When anyone before 1850 looked up they saw a universe filled with warmth, life, dance, and song. Plato (428-348 BC) believed that the stars were living gods (Plato Apology  1952, 204), that there was a great soul causing the motion of the universe (Plato’s Timaeus  1952, 450), and that our personal soul is derivative of that universal soul (Plato Philebus  1952, 619). Origen (185-253 AD), one of the greatest observational astronomers of his day, agreed that the stars were alive (Scott 1991, 114), and the fire of life connected the heavens and the earth (Scott 1991, 117). The great early church theologian Maximus (580-662 AD) described heaven and earth as a “liturgical event . . . [in] a hidden but holy dance.” And each individual person finds their identity in this “enormous cosmic game” (Urs von Balthasar 2003, 60). As late as Chaucer (1343-1400 AD), each month, each day, and even each hour was dedicated to a planet. And the living being of that planet whispered their influence during their dedicated times (Lowes 1934, 10-29).
The ancients and medievals do not agree on what is above the atmosphere, but they were holistic ages (Gardner 1977, 143). They understood that people find identity in their relationship to the universe. We, on the other hand, relate to the universe in an historically peculiar way. The universe is cold and dead up there. It is empty space. But since “It is true that nobody makes a new earth without first making a new heaven” (Ffinch 1986, 278), and since we live after the revolutionary era, it ought not surprise us that our relationship to the universe is conceived differently than all that have gone before us. Or that ours is an era of angst and ennui. The old order was just that. An order. Filled from top to bottom, everything had its place. Everything new where it belonged and how it related to everything else. It was not simply a worldview. It was a cosmos view. And people had a place. We belonged. The new cosmos is not only not alive, it will kill us gruesomely if given the chance.
But, thankfully, science fiction is giving us back what was taken away. They had Universal Soul, aether-lubricated crystal spheres, and the great chain of daemons and demiurgical beings. We have Krypton, warp drives, and Chewbacca and Han Solo heading home to celebrate Christmas on Kashyyyk. We are made in the image of a God who filled the empty universe between the 3rd and 6th days of creation. So we are not comfortable until space is transformed into place.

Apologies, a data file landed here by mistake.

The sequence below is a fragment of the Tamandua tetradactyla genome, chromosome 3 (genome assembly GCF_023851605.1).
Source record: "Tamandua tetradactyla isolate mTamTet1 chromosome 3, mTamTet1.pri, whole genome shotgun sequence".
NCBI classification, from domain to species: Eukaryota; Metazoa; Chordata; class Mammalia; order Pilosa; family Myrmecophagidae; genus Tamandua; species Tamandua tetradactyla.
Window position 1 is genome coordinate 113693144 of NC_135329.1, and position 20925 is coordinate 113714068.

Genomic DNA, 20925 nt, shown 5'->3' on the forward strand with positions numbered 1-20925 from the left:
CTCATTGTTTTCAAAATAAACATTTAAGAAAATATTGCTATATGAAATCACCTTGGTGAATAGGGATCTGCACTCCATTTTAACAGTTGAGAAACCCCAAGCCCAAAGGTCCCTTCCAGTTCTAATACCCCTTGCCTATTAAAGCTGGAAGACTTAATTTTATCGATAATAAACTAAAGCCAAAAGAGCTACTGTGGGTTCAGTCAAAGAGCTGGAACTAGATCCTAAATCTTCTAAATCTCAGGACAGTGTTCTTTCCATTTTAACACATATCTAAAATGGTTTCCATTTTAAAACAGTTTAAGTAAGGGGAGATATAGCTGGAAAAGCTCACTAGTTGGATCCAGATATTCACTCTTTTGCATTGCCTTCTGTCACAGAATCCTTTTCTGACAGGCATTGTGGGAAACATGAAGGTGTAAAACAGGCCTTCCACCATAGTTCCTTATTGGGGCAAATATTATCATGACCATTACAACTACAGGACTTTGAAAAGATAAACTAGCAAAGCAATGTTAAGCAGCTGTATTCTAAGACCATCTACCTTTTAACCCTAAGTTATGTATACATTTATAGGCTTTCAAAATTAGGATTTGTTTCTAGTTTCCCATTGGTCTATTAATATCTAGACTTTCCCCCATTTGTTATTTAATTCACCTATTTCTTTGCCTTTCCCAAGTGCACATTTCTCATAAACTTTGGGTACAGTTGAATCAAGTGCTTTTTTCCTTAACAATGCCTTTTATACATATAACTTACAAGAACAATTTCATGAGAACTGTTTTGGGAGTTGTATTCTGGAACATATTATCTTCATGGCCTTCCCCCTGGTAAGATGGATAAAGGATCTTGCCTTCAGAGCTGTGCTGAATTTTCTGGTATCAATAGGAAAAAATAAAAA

Space is an area empty of life and personality.
Place is an area transformed by hands and minds for living.
Trekkies are not far from the Kingdom of God. They are moving closer to their own created nature by filling the heavens with the United Federation of Planets. Science fiction is our human nature expressing its discomfort with empty space. Nature abhors a vacuum. And human nature abhors a vacuum of life. Give forty people identical gray cubicles and a month and watch. Cubicles are space. They are all the same empty, lifeless, and soul-murdering. But give them to people and just transform them from space into place. From empty, cold, lifeless, unmarked boxes into personalized life-shaped places in which a person’s identity is safe. Space is an identity sponge. It soaks our identity out of us and leaves ennui, angst, discomfort. Place protects, reflects, and magnifies our identity.
Our lives should be shaped by our shaping. By our remodeling, reorganizing, and remaking of space into place. Be it arranging the table for a meal, city planning for the prosperity of your Metrocity, or harmonizing a yarn with the music of the spheres, you guard our galaxy by transforming space into place for the good of your neighbors and family.
Ffinch, Michael. 1986 G. K. Chesterton: A Biography. San Francisco: Harper & Row.
Gardner, John. 1977. The Life and Times of Chaucer. New York: Alfred A. Knopf.
Lewis, C.S. 1970. On the Reading of Old Books. In God in the Dock. Grand Rapids, MI: William B. Eerdmans Publishing Co.
Lowes, John Livingston. 1934. Geoffrey Chaucer and the Development of His Genius Cambridge, MA: The Riverside Press.
Scott, Alan. 1991. Origen and the Life of the Stars: A History of an Idea. New York: Oxford University Press.
Urs von Balthasar, Hans. 2003. Cosmic Liturgy: the Universe According to Maximus the Confessor. San Francisco: Ignatius Press.